We found the best way to approach things was to look for surrogacy seminars and conferences happening around Australia. This way we could hear representatives from different agencies and various locations talk through their programs, as well as hear from legal experts and other advocacy groups. We also met with surrogacy agencies in different countries – we found most, if not all, of these agencies, and even some independent surrogacy coordinators, are more than generous with their time. We spent hours and hours at all times of the morning and night asking question after question after question and building up a picture of how the process would work in each country. Most agencies have a legal team and an IVF clinic or specialist – who we bombarded with questions, too! 

The information is out there – the tricky part is finding it, piecing it all together, and working out which sources of information are trustworthy. 

Looking back, what conversations do you wish, or are you glad, you had as a couple before you began your journey?

Ryan: We made a promise to one another at the start of this process that no matter how difficult things got, and no matter how much we felt the cards were stacked against us at times, we would keep our perspective. 

Adoption, IVF, and surrogacy are incredible opportunities that give families of all shapes and sizes the ability to grow. We’re lucky we live in a world where this is available to us – and even though we’ve had a tough time with this so far, we’ve been lucky to experience the joy of expecting a child four times now. 

Many couples and individuals have stories like ours, and our experience means we can understand and support others going through the same thing. 

Although you made the call not to continue down the adoption route after experiencing various challenges and roadblocks, what did you learn along the way that might help others?

Ryan: Learning about the adoption process taught us a lot about the emotional and developmental needs of a child who has been adopted, which we feel equally applies to a child who’s been born via a surrogate and an egg donor. 

Research has shown the devastating effect a lack of connection with one’s biological family can have on a person’s identity and wellbeing. As they grow up, keeping an open dialogue with children about who they are and where they come from is incredibly important to us. It’s the reason we’ve done things like selecting an egg donor who was happy to meet with us and share information about herself, including her hopes for our child, so that in the future we can share this with them. Meeting the surrogate is not part of the usual process in Cyprus, but it was a non-negotiable for us.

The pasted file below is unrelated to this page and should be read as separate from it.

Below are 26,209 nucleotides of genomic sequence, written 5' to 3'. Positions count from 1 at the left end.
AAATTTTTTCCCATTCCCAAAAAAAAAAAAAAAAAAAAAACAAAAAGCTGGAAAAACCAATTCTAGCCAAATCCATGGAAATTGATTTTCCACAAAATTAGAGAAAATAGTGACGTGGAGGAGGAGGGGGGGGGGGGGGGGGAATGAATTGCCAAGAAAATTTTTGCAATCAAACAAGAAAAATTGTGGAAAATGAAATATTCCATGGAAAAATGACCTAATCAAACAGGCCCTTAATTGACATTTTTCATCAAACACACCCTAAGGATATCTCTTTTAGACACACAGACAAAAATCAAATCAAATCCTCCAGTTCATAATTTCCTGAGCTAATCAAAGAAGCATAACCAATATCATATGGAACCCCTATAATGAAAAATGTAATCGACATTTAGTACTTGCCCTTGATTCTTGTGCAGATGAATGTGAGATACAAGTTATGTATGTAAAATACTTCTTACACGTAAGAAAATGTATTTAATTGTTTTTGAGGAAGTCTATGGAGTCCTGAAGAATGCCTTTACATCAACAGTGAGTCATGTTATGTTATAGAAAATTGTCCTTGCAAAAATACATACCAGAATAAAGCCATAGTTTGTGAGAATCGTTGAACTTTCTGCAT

After deciding to pursue international surrogacy, you created a ‘wish list’ for your journey to help you find the right agency to meet your needs. Can you talk us through what was on your list?

Ryan: At the top of our wish list was that the team (i.e. the agency, coordinators, IVF specialists, etc.) needed to be made up of good people. People that we could spend time getting to know and that felt like the kind of people we’d personally want to be around. It’s an incredibly emotional and challenging journey – and I don’t think the journey ends once the baby is born – we wanted to make sure the right people surrounded us. 

Secondly, that it is safe and ethical. Are the surrogates and donors in it for the right reasons? Are the right standards and processes in place to protect them? Are the medical standards up to scratch? etc. 

Financial considerations are important too. It’s often not just the upfront cost that you need to consider for surrogacy, but the cost to continue if things don’t go right the first time. For example, in Cyprus, they use what’s known as a ‘guarantee program’ that includes additional egg retrievals and transfers. For us this has proven to be one of the most important things – we’ve experienced three emotionally devastating miscarriages – but if we had chosen to pursue surrogacy via the U.S.A. we’d be out of the game by now; we just wouldn’t have the funds available to continue our journey.

Then comes the legal process, the level of risk involved, and the complexity of things like insurance.

We can’t imagine the ups and downs you’ve experienced on your journey. We’re extremely sorry to hear you’ve experienced three miscarriages. How are you coping with the emotional rollercoaster?

Ryan: Some of the things that have helped us have been trying to focus on the positive things, making sure we always keep our support network close and talking it out. It’s difficult to talk about it, but letting people know what you’re going through and talking about it openly and proudly is probably the best thing you can do. There’s just something about doing this that helps you cope, but it helps other people who might have been in a similar situation feel more confident talking about it too.  

One of the really beautiful things we’ve experienced as a result of being so open, is we’ve had a lot of other people open up to us well. We’ve heard so many stories from people who, before hearing our story, felt that miscarriage, IVF, surrogacy, or fertility wasn’t something they could, or should, talk about openly. To know that we can help other people just by sharing our story is everything.